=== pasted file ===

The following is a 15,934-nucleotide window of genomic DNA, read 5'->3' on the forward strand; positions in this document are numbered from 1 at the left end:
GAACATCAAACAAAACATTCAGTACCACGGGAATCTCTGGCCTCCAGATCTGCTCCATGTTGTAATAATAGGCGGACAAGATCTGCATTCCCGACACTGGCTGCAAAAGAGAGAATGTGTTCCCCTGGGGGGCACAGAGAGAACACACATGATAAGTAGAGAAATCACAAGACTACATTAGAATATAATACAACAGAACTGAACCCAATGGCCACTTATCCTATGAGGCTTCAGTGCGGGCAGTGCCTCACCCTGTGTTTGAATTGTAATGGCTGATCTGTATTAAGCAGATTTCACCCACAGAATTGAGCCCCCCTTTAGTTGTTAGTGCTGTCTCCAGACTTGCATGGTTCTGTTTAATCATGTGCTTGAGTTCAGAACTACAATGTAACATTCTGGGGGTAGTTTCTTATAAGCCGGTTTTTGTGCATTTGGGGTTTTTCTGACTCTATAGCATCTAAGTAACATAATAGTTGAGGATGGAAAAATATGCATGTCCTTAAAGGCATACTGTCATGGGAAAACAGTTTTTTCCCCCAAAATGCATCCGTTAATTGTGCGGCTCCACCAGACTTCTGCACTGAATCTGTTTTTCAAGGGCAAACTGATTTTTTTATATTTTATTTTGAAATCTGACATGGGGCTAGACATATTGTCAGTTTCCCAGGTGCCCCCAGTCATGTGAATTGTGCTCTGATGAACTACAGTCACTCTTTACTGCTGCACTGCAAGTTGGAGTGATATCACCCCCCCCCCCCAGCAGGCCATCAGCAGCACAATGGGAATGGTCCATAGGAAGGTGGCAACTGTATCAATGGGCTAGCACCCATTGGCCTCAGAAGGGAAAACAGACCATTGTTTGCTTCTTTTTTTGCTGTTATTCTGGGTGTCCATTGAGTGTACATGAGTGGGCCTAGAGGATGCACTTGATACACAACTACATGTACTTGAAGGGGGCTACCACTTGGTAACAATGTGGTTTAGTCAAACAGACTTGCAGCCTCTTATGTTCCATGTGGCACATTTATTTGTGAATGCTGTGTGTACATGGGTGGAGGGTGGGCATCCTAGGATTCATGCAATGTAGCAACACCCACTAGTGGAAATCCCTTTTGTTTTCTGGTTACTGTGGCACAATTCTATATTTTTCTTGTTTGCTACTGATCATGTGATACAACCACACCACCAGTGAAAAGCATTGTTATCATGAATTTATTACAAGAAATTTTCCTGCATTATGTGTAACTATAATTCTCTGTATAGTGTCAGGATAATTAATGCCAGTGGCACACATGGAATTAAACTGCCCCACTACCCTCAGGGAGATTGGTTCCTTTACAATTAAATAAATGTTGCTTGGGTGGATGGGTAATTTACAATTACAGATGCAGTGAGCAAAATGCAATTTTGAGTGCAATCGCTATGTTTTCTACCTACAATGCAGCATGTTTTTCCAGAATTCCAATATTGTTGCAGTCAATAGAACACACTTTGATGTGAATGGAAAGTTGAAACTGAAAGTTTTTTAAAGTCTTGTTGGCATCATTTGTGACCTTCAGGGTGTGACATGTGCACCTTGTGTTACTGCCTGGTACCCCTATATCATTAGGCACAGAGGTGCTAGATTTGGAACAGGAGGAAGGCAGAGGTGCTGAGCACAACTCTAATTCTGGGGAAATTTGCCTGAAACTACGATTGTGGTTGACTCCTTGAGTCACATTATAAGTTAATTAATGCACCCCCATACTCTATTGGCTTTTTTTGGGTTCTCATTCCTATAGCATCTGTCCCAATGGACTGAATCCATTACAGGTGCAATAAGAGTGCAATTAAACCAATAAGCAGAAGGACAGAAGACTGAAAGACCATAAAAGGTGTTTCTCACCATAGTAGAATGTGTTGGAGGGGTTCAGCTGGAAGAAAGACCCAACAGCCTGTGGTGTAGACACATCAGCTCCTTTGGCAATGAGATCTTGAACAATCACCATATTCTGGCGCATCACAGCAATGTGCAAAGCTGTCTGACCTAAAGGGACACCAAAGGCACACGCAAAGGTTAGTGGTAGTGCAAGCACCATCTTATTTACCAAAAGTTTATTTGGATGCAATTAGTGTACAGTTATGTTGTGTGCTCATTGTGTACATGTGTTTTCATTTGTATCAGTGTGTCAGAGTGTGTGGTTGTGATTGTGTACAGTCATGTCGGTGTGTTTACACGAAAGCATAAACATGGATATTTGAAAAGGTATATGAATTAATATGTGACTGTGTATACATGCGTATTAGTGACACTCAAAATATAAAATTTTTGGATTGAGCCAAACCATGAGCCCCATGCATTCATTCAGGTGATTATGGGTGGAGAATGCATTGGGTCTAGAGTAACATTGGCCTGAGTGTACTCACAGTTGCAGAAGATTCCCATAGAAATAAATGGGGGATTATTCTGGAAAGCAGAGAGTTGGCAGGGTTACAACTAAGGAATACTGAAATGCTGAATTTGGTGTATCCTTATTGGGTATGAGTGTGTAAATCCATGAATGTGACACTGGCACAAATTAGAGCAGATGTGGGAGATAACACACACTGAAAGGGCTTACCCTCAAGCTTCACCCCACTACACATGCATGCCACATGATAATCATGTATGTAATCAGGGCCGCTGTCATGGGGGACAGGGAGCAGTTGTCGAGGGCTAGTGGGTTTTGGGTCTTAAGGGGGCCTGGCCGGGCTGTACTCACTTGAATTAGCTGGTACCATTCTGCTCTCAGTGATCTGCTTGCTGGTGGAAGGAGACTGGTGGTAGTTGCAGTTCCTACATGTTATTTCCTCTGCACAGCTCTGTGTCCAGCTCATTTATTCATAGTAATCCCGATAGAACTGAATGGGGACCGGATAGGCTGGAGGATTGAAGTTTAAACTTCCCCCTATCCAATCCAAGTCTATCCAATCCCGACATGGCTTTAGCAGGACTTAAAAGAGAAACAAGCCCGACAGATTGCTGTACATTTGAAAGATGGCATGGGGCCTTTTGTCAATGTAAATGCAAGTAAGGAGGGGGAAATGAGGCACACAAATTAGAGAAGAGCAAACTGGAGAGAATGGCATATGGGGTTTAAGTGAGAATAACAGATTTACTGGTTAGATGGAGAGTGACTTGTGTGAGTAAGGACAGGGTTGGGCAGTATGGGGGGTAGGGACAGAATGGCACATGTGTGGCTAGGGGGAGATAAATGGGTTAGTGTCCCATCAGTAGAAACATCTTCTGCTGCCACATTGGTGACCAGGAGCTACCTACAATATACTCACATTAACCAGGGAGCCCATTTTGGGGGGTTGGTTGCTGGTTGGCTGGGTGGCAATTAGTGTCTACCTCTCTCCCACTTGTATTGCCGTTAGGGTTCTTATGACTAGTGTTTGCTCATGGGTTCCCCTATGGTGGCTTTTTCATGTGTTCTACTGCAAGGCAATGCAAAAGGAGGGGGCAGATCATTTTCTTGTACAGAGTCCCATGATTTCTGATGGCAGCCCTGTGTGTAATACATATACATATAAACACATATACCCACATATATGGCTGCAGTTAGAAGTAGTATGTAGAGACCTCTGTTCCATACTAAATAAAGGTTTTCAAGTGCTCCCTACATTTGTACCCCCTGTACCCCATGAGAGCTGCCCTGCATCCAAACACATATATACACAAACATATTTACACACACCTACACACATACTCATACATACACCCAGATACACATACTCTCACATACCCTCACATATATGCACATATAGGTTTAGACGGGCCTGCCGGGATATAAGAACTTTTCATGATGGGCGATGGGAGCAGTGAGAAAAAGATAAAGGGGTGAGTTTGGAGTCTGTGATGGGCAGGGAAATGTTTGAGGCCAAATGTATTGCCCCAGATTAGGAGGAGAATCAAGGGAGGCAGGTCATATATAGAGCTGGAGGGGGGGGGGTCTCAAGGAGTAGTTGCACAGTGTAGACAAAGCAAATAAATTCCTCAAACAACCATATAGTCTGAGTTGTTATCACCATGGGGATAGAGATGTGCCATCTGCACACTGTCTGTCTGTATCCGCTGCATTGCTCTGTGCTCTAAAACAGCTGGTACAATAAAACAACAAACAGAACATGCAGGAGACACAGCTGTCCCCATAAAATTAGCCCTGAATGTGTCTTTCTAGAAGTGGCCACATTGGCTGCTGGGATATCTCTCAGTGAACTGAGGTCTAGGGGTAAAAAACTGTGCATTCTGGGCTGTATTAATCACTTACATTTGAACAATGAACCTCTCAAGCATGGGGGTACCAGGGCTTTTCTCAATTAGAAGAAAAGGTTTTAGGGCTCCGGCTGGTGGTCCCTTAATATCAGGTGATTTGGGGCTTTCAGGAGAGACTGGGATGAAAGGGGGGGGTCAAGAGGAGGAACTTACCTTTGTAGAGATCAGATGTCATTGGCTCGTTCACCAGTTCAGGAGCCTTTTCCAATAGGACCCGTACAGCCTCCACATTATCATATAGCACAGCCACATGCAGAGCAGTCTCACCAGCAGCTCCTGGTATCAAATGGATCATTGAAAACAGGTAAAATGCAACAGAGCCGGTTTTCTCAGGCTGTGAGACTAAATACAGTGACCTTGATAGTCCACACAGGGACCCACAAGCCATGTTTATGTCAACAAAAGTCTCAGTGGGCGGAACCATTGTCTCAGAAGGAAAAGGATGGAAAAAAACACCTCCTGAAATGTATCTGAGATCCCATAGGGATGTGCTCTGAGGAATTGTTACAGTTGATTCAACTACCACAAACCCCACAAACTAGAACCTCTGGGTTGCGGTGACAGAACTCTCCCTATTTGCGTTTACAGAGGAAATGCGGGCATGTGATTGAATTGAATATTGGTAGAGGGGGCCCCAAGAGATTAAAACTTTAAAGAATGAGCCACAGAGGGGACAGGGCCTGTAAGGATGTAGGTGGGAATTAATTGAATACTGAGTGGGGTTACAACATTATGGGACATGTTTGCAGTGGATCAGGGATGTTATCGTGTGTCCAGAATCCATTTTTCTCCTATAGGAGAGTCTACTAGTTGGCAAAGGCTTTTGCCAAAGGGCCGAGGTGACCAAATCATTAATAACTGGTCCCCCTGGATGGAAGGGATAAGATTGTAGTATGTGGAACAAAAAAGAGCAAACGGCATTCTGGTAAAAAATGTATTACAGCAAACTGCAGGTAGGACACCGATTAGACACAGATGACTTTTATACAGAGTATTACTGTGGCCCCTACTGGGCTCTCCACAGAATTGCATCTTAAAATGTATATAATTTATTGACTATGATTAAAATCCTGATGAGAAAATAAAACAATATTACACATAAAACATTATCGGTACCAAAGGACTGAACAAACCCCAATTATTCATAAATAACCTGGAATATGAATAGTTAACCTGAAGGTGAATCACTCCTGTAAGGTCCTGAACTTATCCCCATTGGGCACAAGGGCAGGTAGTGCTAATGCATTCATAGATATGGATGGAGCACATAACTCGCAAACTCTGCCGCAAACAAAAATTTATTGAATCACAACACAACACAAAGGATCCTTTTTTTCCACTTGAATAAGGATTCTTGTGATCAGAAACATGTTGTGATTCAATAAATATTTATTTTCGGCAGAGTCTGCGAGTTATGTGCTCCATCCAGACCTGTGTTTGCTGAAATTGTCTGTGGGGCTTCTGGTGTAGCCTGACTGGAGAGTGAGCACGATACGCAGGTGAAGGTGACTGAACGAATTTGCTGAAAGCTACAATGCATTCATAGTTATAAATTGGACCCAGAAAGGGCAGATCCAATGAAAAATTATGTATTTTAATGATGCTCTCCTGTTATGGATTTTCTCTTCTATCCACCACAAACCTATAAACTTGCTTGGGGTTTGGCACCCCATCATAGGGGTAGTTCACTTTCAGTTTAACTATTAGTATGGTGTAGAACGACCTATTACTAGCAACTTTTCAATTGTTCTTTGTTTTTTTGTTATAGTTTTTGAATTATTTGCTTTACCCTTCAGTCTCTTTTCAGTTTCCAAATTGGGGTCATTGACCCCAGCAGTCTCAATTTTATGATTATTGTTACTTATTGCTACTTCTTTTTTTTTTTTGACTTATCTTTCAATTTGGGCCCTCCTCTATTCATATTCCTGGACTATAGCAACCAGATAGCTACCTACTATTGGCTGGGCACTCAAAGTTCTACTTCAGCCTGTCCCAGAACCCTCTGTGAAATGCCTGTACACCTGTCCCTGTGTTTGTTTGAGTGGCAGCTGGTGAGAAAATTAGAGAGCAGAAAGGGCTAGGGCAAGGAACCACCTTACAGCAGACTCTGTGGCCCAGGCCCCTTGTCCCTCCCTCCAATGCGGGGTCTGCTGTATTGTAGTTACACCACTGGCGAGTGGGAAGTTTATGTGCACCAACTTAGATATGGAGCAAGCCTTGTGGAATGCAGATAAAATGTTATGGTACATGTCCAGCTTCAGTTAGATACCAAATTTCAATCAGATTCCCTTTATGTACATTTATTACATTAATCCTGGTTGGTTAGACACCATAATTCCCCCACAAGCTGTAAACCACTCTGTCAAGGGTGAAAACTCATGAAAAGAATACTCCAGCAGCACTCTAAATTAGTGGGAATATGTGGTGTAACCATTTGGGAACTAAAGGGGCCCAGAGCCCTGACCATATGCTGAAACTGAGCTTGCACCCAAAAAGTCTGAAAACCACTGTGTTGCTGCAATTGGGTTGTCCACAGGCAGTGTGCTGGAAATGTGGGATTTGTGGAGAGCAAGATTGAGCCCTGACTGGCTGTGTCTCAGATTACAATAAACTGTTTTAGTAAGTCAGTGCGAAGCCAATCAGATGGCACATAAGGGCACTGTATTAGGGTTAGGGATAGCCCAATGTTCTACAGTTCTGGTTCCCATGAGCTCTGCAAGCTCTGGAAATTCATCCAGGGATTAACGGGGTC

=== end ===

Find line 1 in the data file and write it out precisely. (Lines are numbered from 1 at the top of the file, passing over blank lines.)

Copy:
The following is a 15,934-nucleotide window of genomic DNA, read 5'->3' on the forward strand; positions in this document are numbered from 1 at the left end: